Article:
September 3, 2010 - General Tobacco, maker of low-priced cigarettes such as Bronco, Silver and GT One is planning to shut down after failing to make Master Settlement Agreement payments owed to states, reports the Wall Street Journal.
General Tobacco, of Mayodan, N.C., stopped producing cigarettes and other tobacco products at its North Carolina plant several months ago and is winding down operations, according to J. Ronald Denman, executive vice president and general counsel. He said the closely held company, which is formally called Vibo Corp., recently has been selling off inventory in foreign markets.
The Master Settlement Agreement (MSA) of 1998 was a legal settlement between the Attorneys General of 46 U.S. states and the four largest American tobacco companies to settle lawsuits brought by the states to recover billions of dollars in costs associated with treating smoking-related illnesses. Four states - Florida, Minnesota, Mississippi, and Texas - settled their tobacco cases separately from the MSA states. The MSA requires the tobacco industry to make payments to the states totaling approximately $246 billion through the year 2025.
General Tobacco became a participating manufacturer to the Master Settlement Agreement in 2004, six years after it was signed by major tobacco companies, and agreed to make payments to the states for both ongoing sales and those it recorded prior to joining the agreement.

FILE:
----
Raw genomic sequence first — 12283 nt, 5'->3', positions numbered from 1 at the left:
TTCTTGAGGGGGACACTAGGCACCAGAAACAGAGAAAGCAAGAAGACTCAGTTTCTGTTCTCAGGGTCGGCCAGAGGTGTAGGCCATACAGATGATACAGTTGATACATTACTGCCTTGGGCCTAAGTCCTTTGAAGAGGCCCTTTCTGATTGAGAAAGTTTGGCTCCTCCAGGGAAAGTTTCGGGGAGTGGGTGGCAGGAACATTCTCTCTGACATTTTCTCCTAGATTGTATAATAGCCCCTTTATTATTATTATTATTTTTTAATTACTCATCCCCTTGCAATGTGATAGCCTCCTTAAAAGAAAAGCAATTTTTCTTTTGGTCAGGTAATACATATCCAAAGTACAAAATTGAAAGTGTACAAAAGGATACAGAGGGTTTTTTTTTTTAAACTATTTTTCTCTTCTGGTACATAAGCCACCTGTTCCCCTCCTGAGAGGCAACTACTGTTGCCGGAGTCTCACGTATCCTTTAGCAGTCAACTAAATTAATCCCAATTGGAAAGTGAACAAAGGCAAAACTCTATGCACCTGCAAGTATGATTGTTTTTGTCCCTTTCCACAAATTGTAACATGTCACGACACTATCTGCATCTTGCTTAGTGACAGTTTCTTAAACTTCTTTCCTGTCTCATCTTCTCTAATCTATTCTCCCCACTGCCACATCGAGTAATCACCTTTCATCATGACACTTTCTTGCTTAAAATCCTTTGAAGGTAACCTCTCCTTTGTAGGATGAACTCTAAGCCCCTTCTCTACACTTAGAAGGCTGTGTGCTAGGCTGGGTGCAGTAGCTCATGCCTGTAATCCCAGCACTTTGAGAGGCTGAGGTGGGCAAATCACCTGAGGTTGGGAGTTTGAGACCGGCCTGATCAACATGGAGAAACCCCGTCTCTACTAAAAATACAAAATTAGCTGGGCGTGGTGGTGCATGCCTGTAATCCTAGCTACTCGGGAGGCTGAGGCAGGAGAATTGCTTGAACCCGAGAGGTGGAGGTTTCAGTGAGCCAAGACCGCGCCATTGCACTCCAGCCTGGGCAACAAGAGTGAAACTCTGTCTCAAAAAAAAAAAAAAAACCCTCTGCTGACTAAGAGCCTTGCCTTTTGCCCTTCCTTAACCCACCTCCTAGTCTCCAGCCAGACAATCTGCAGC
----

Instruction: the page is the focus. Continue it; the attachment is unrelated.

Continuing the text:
The company has made about $600 million in payments to states, but early this year, Washington, North Carolina and other states barred the company from selling cigarettes because it had not made certain payments for cigarette sales prior to 2004. The bans didn't affect filtered cigars and roll-your-own tobacco sold by the company. The delisting is part of the pressures that the 46 participating states in the Master Settlement Agreement are putting on General to make good on its back-payment obligations.
Mr. Denman said General Tobacco has informed states that it will not be able to make the so-called back payments. The company did not say how many states have requested the delisting. Noelle Talley, a spokeswoman for the N.C. Attorney General's Office, said that General's cigarette brands were removed from the state's list of approved brands on Jan. 20. Talley said that the state cited "General's failure to comply with the financial obligations under the Master Settlement Agreement and subsequent agreements."
General Tobacco products is on its way to being barred from selling its cigarette products in 18 states over its failure to make payments under the multistate Master Settlement Agreement (MSA), which was created in 1998. (General Tobacco - will remove cigarette brands from certain states..)
In 2008, General Tobacco sued many attorneys general and tobacco companies, alleging that the Master Settlement Agreement violated federal antitrust and constitutional law. The company argued that rivals such as Liggett enjoyed terms under the agreement that gave them unfair competitive advantages. A U.S. judge in Kentucky dismissed the case last year. General Tobacco filed an appeal this year, and continues to pursue it, Mr. Denman said.
Reference: General Tobacco Plans to Shut Down, by DAVID KESMODEL, The Wall Street Journal, 9/3/2010.
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